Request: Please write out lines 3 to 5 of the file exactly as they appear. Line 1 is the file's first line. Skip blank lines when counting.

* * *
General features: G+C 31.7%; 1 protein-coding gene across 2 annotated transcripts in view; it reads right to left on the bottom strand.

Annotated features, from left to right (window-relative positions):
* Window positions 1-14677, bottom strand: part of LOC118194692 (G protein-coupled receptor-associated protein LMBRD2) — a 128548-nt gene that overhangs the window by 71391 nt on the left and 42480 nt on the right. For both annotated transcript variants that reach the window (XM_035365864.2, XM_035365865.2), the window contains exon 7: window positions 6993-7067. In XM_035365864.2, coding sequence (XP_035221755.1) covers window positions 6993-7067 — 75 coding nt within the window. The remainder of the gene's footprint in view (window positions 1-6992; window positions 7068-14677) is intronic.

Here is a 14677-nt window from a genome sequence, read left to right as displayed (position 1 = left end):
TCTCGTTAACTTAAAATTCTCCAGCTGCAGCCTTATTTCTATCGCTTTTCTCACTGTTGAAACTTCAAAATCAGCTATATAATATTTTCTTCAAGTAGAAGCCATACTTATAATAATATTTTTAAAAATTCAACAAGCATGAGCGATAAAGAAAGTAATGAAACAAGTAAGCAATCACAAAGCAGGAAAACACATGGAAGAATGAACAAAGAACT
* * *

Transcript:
* Window positions 1-14677, bottom strand: part of LOC118194692 (G protein-coupled receptor-associated protein LMBRD2) — a 128548-nt gene that overhangs the window by 71391 nt on the left and 42480 nt on the right. For both annotated transcript variants that reach the window (XM_035365864.2, XM_035365865.2), the window contains exon 7: window positions 6993-7067. In XM_035365864.2, coding sequence (XP_035221755.1) covers window positions 6993-7067 — 75 coding nt within the window. The remainder of the gene's footprint in view (window positions 1-6992; window positions 7068-14677) is intronic.

Here is a 14677-nt window from a genome sequence, read left to right as displayed (position 1 = left end):
TCTCGTTAACTTAAAATTCTCCAGCTGCAGCCTTATTTCTATCGCTTTTCTCACTGTTGAAACTTCAAAATCAGCTATATAATATTTTCTTCAAGTAGAAGCCATACTTATAATAATATTTTTAAAAATTCAACAAGCATGAGCGATAAAGAAAGTAATGAAACAAGTAAGCAATCACAAAGCAGGAAAACACATGGAAGAATGAACAAAGAACT